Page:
Wednesday, November 18, 2009

Preparing for Thanksgiving Dinner

In 1995 fresh out of college, living in a strange city and expecting a visit from my parents Thanksgiving Day I sat down to plan Thanksgiving dinner, my way. Turns out my parents at that time weren't interested in Thanksgiving dinner my way, preferring to eat at the hotel restaurant, so my fiance and I instead celebrated early with a feast straight out of the pages of Vegetarian Times, dinner was delicious, and gratifying. A tradition was born and I've celebrated with my own early Thanksgiving ever since.

The guests have changed over the years and so has the menu. In the early years I celebrated with friends, later added family. Now there is so much family we find other ways to toast gratitude with our friends. I've celebrated as a new parent, a newly single parent and for the last several years as a stepparent in my blended family. The menu has undergone its own metamorphosis. Most of all the celebration has been memorable.

There was the year where the extra mashed potatoes were put in the oven and promptly forgotten, until weeks later the stench reminded us, we obviously didn't use the oven much. Then there was the year that my family ooed and ahhed about how real the turkey looked and tasted... I guess they weren't expecting the vegetarians to pick up a turkey from the Honey Baked Ham Company. Most recently Birdzilla, pictured above, made it's appearance...we ordered a turkey from a local farm and didn't pick up early enough to get a midsized turkey, so wound up with a massive turkey, it didn't fit in our roaster and barely fit in the oven. The picture doesn't do the thing justice in the scale department, I think there are still leftovers in the freezer.

The menu is no longer vegetarian but for at least the last 5 years the bird has been fresh and local, raised by farmers I've met on farms I've visited. On Saturday we'll pick up our turkey from Tewes Poultry Farm. The Tewes family has taken the time to show us where the turkeys live, encouraged my son's love of chickens by letting him hold day old chicks and even came through with feathers to use as quills at his most recent Harry Potter themed birthday party.

The stuffing will be prepared from bread baked along the Little Miami River by Mark and Sara of Blue Oven Bakery. Farmer Mike at Martin Hill Farms grew the carrots. Jim, Karen and their family at Running Creek Farm are providing the celery. I grew the onions in our own back yard. We'll add apples Dennis grew at his Back Yard Orchards along the Ohio River. We'll saute the veggies and apples in butter from our local herd share.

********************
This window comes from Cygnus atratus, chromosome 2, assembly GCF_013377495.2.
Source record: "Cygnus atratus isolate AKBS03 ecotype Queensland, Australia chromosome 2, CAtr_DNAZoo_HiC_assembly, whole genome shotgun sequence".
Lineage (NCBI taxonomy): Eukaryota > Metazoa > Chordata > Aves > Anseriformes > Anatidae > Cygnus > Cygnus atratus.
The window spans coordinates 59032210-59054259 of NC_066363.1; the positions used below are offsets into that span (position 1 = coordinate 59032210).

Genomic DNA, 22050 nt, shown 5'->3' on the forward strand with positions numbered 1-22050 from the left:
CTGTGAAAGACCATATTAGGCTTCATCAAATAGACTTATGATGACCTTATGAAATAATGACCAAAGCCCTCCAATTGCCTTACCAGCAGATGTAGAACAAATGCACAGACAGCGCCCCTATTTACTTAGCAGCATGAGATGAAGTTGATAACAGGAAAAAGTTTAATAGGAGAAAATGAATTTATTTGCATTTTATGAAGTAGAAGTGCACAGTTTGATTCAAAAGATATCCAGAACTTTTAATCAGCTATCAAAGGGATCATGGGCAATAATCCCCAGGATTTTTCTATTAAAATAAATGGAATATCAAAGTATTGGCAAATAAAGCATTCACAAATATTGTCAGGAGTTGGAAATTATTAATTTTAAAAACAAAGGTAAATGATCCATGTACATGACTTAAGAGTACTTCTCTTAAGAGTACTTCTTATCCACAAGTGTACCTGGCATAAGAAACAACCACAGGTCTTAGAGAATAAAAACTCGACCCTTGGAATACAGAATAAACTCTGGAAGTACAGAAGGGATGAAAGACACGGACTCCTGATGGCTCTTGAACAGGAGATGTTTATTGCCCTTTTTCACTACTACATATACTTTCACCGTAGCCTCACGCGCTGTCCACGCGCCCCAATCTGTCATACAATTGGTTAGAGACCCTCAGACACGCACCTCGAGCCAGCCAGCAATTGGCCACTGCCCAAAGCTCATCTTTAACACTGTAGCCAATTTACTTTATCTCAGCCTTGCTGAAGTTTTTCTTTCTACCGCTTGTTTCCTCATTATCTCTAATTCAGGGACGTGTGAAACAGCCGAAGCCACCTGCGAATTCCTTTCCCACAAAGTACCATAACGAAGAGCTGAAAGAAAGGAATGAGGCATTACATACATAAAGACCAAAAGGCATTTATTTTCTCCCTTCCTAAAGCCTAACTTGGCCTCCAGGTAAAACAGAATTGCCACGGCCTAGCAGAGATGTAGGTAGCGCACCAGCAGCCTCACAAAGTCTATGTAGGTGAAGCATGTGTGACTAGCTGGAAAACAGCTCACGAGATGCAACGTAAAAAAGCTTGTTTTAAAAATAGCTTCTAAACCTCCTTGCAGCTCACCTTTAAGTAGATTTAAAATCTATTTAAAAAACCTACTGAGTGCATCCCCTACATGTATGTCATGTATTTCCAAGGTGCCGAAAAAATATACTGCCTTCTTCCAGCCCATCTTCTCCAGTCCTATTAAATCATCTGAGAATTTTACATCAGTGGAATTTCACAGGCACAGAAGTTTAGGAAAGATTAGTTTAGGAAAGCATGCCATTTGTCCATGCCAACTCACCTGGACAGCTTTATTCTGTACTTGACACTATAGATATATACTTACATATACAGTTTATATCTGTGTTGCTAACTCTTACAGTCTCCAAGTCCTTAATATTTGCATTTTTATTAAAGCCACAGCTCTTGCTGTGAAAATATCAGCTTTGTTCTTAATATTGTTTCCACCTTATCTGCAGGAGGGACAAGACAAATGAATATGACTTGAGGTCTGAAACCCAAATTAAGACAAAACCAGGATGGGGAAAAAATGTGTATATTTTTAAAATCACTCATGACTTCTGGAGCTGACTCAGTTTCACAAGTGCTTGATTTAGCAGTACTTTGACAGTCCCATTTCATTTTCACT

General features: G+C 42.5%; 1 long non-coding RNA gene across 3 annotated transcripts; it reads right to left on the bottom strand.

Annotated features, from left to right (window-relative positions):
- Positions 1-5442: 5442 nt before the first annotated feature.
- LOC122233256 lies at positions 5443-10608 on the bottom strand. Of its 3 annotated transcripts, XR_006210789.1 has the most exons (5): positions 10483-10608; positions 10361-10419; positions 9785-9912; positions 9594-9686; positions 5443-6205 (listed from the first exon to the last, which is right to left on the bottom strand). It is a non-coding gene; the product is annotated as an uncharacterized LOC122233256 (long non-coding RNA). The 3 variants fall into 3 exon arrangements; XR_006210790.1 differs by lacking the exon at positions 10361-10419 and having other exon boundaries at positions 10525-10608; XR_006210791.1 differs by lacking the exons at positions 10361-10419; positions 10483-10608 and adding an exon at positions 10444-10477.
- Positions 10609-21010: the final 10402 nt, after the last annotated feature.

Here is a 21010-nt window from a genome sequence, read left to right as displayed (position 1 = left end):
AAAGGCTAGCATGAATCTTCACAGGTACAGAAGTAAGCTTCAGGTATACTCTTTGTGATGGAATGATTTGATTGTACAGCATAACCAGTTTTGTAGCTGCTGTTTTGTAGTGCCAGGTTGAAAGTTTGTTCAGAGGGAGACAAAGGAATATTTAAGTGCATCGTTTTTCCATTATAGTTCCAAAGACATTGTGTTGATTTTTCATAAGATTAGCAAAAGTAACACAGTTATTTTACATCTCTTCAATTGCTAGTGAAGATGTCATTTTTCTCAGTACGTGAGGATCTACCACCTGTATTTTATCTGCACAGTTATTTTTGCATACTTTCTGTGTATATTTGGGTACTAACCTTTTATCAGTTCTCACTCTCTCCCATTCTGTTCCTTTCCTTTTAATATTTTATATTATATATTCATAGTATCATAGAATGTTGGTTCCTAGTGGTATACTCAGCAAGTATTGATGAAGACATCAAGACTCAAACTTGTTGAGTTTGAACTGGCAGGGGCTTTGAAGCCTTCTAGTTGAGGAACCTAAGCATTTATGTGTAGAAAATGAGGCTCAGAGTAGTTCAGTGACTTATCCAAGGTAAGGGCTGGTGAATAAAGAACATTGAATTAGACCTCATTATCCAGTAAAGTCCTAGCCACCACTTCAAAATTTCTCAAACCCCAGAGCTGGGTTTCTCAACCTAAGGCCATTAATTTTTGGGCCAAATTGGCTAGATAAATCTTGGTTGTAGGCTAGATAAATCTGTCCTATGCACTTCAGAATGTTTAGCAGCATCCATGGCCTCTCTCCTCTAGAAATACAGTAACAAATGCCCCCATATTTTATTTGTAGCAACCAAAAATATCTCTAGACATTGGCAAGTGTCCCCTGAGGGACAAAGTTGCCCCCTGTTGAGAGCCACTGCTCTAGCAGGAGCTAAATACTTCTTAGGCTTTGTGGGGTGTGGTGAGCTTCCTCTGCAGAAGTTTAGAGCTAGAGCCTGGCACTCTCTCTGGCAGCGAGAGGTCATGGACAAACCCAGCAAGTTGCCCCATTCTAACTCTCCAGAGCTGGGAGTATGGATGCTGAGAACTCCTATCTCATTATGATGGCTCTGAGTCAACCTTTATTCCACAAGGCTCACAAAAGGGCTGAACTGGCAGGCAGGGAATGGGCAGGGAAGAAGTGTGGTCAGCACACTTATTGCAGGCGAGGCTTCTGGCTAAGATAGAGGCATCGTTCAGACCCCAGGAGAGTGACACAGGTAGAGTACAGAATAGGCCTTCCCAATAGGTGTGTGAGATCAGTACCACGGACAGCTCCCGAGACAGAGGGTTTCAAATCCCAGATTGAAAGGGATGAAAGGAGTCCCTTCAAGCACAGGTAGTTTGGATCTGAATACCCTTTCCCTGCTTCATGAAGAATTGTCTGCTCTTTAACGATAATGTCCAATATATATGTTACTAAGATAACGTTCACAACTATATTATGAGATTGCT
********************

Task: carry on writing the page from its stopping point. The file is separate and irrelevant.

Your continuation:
Sweet potatoes are courtesy of friends from their garden. Honey is from Richard at Carriage House Farm. This year we'll have Apple, Cinnamon, Cranberry Sauerkraut as a side dish from our new friends Jennifer and Jordan of Fab Ferments. Nancy and Ron at Kinkead Ridge, and Bill and Patti at Harmony Hill grew the grapes and crafted the wines.

And there will be more... but I'll have to see what is available tonight at the Northside Farmers' Market. There I will visit new found cousins Ande and Lauren from Wind Dance Farm. I'll introduce myself to Mike from Idyllwild Farm, who has been a great source of information and inspiration on our Cincinnati Locavore e-mail list but who I've yet to meet in person. I'll stop and see Farmer Mike, Dennis, Jennifer, Richard, Tom of Rising Sun Farm, David of Wooden Shoe Garden and all the other awesome farmers and vendors there. I'll make purchases for our Thanksgiving, our winter storage, and I will purchase some winter squash for a friend which will serve as nourishment for her baby who is newly eating solids.

I really thought this post was going to be about my quest to avoid frozen turkey of unknown origin but in fact it seems to be about how my family and community has grown in unexpected ways. Much has changed over the last 14 years... I use my oven more, my parents not only eat my cooking but are welcoming my husband and I into their kitchen to prepare our early Thanksgiving this year, I love my life and feel very blessed. Plus the food keeps getting better.

I'm also realizing that by getting to know the farmers that grow our food, I have added to my community of friends and allowed them to nourish me, for that I am grateful beyond words.

Happy Early Thanksgiving!


BMO life insurance said...

Hi. Despite the fact that the Thanksgiving in Canada was few weeks ago I love to remember those beautiful moments and your post reminds me that. Thanksgiving is an important day for me because our family meets together after long time. And when you haven't seen your relatives for months it's great that this is the opportunity to do it.

Have a nice day,

valereee said...

Lovely, Susan! Happy Thanksgiving to you and yours!